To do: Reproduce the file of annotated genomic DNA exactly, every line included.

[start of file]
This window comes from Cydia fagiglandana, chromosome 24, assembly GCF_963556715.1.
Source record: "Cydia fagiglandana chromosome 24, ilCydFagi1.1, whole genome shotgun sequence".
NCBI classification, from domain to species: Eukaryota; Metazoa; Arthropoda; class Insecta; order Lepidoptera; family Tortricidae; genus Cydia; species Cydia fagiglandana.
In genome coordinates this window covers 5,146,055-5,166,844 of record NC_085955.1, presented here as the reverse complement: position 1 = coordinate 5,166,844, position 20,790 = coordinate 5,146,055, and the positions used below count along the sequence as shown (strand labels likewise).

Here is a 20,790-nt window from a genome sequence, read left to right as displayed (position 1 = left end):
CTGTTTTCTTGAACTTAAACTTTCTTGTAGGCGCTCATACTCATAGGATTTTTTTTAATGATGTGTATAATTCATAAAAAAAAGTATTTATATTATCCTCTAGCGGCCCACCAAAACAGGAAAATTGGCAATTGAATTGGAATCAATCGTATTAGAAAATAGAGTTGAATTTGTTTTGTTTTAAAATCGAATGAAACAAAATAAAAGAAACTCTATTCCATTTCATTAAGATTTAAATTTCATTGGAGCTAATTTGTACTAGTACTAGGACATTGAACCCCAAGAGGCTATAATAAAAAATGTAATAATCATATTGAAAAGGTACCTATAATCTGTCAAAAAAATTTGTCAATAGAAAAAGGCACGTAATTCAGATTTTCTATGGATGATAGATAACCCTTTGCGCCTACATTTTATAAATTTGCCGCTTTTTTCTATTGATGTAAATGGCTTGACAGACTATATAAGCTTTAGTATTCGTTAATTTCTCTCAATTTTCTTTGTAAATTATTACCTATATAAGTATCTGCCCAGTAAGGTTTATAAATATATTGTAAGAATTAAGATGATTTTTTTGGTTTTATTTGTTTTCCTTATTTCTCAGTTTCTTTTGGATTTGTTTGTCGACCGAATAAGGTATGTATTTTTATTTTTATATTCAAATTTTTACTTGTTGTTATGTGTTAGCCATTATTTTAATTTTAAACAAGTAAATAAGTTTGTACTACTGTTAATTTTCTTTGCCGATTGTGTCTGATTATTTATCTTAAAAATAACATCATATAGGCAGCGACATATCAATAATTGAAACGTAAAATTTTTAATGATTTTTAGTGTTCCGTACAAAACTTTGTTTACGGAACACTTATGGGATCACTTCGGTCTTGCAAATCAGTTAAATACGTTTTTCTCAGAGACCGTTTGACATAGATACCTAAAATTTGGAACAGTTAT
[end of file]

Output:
This window comes from Cydia fagiglandana, chromosome 24, assembly GCF_963556715.1.
Source record: "Cydia fagiglandana chromosome 24, ilCydFagi1.1, whole genome shotgun sequence".
NCBI classification, from domain to species: Eukaryota; Metazoa; Arthropoda; class Insecta; order Lepidoptera; family Tortricidae; genus Cydia; species Cydia fagiglandana.
In genome coordinates this window covers 5,146,055-5,166,844 of record NC_085955.1, presented here as the reverse complement: position 1 = coordinate 5,166,844, position 20,790 = coordinate 5,146,055, and the positions used below count along the sequence as shown (strand labels likewise).

Here is a 20,790-nt window from a genome sequence, read left to right as displayed (position 1 = left end):
CTGTTTTCTTGAACTTAAACTTTCTTGTAGGCGCTCATACTCATAGGATTTTTTTTAATGATGTGTATAATTCATAAAAAAAAGTATTTATATTATCCTCTAGCGGCCCACCAAAACAGGAAAATTGGCAATTGAATTGGAATCAATCGTATTAGAAAATAGAGTTGAATTTGTTTTGTTTTAAAATCGAATGAAACAAAATAAAAGAAACTCTATTCCATTTCATTAAGATTTAAATTTCATTGGAGCTAATTTGTACTAGTACTAGGACATTGAACCCCAAGAGGCTATAATAAAAAATGTAATAATCATATTGAAAAGGTACCTATAATCTGTCAAAAAAATTTGTCAATAGAAAAAGGCACGTAATTCAGATTTTCTATGGATGATAGATAACCCTTTGCGCCTACATTTTATAAATTTGCCGCTTTTTTCTATTGATGTAAATGGCTTGACAGACTATATAAGCTTTAGTATTCGTTAATTTCTCTCAATTTTCTTTGTAAATTATTACCTATATAAGTATCTGCCCAGTAAGGTTTATAAATATATTGTAAGAATTAAGATGATTTTTTTGGTTTTATTTGTTTTCCTTATTTCTCAGTTTCTTTTGGATTTGTTTGTCGACCGAATAAGGTATGTATTTTTATTTTTATATTCAAATTTTTACTTGTTGTTATGTGTTAGCCATTATTTTAATTTTAAACAAGTAAATAAGTTTGTACTACTGTTAATTTTCTTTGCCGATTGTGTCTGATTATTTATCTTAAAAATAACATCATATAGGCAGCGACATATCAATAATTGAAACGTAAAATTTTTAATGATTTTTAGTGTTCCGTACAAAACTTTGTTTACGGAACACTTATGGGATCACTTCGGTCTTGCAAATCAGTTAAATACGTTTTTCTCAGAGACCGTTTGACATAGATACCTAAAATTTGGAACAGTTAT